Ecuador’s Only Satellite Crippled In Crash With Russian Space Debris

3D stereo simulation of the Pegasus satellite colliding with old Russian SL-14 rocket booster debris over the ocean above Madagascar. To see the stereo view, cross your eyes until the two images merge. The 3D effect is striking. Click for more images. Credit: Simone Corbellini

Russian rocket debris appear to have collided with Ecuador’s only satellite early Thursday morning 932 miles (1,500 km) above the Indian Ocean east of Madagascar. This according to Ecuador’s space agency chief Ronnie Nader.

Pegaso (Pegasus), a cube-shaped nanosatellite measuring just 4 x 4 inches (10×10 cm) on a side and weighing 2.6 lbs (1.2 kg) was designed and built in Ecuador and launched from China on April 25. The tiny bird takes pictures and video from orbit and transmits them back to Earth.

Model of the Pegaso nanosatellite with solar arrays. Credit: Wikipedia

Pegasus was not struck directly by the decades-old Soviet rocket booster but by a nearby cloud of debris associated with it. The good news is that the satellite is still orbiting Earth; the bad news is it’s most likely damaged and spinning out of control. It’s been reported on the Web-based Seesat-L list that the Argentinian satellite Cubebug-1 may have also been hit.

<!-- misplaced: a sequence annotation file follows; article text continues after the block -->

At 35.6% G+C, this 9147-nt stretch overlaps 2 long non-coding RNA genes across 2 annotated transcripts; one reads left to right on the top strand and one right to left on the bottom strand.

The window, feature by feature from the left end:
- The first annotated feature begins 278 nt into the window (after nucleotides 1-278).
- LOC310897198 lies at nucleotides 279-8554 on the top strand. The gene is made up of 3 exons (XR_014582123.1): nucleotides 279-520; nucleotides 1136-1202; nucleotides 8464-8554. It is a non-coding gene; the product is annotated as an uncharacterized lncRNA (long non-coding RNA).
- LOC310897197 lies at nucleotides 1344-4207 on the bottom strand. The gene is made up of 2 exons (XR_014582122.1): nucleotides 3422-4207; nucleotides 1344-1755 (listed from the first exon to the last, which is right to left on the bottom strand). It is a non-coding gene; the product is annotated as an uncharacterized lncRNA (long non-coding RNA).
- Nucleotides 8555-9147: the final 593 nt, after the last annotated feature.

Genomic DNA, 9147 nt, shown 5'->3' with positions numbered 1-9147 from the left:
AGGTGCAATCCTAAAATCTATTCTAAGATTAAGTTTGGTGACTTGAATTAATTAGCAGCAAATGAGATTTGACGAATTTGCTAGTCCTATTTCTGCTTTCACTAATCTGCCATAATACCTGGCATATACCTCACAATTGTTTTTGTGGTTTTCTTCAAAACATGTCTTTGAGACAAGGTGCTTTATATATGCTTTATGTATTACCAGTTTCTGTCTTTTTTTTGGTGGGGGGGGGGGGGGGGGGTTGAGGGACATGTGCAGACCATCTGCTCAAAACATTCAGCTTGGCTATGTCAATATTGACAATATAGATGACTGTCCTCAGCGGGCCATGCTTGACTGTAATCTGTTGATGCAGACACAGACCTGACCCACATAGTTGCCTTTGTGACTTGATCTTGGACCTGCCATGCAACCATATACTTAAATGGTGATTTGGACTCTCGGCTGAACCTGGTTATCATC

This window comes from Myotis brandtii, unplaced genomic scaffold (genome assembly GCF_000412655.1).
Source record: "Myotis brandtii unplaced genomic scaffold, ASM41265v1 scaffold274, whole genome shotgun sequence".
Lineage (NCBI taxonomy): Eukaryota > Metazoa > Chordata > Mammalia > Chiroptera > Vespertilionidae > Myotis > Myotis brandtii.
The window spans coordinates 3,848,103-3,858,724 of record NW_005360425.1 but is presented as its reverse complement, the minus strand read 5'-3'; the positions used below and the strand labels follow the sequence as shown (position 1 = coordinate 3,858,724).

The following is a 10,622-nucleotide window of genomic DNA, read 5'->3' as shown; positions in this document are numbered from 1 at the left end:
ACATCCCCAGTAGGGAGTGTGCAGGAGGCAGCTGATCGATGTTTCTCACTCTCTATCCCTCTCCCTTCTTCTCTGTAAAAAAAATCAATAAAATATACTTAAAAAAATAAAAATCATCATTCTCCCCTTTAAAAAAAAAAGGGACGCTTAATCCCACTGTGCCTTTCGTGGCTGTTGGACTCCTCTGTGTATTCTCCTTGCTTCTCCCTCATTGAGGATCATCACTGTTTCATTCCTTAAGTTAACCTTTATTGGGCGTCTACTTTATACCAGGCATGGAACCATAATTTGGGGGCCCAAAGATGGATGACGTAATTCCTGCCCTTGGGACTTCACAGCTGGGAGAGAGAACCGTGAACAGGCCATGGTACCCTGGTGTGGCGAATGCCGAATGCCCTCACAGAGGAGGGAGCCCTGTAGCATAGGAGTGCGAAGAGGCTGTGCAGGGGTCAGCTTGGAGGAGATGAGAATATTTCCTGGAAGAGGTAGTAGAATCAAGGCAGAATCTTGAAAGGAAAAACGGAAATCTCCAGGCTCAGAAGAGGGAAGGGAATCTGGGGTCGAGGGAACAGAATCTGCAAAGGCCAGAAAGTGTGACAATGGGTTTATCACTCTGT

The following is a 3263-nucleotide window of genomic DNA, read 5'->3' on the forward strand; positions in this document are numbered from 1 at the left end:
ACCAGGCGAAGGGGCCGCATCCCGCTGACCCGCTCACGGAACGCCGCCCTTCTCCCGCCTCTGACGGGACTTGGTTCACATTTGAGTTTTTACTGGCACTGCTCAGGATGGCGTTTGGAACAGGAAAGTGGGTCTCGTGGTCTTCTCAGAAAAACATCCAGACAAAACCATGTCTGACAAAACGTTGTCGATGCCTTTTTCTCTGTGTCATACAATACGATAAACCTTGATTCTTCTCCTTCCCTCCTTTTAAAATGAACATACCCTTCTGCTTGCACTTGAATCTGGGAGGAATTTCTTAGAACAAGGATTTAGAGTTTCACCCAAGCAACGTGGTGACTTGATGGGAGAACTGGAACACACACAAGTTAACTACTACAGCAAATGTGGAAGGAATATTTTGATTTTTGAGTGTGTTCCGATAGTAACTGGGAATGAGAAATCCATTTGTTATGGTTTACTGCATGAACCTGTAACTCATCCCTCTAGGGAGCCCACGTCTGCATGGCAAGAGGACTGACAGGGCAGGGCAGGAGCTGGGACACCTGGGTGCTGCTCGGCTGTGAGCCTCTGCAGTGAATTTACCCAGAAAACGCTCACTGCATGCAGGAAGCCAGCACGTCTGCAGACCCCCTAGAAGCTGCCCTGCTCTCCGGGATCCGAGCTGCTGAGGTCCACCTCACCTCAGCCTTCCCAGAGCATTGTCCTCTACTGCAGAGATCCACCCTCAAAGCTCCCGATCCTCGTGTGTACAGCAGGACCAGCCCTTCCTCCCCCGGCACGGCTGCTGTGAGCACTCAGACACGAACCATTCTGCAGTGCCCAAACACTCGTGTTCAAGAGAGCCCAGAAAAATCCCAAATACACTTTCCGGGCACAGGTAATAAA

Give the amount of space junk in orbit, it’s no surprise hits like this are becoming more commonplace. 19,000 pieces 2-inches (5 cm) or larger are currently being tracked with over 300,000 pieces smaller than a 1/2″ (1 cm) orbiting below 1,240 miles (2000 km).

It will take at least two days using radar to determine the extent of the damage. In the meantime, you might want to stop by the Ecuadorian Civilian Space Agency (EXA) site responsible for the Pegasus program. It’s the only the space agency I’m aware of that uses popular a rap song in its promotion.

Ecuador plans to launch its second satellite named Krysaor from Russia this July. More on the story HERE.

4 Responses

  1. Giorgio Rizzarelli

    Thanx Bob for the news as always. So here’s another satellite hit by debris …
    Will Russia pay the damage? How does it works up there in orbit, is there something siimilar to an international car insurance? I fear my question is naive, and one would not pay for the behaviour of its debris…

  2. Sean

    ur link sent me elsewhere. i think the correct 1 is (tho i didn’t allow an ap that requested permission when the page loaded, despite it probably being legit and harmless). as for the popularity of the song, well maybe in Ecuador?

    1. astrobob

      Hi Sean,
      Thank you for letting me know the link was incorrect. It’s been relinked and works fine now.

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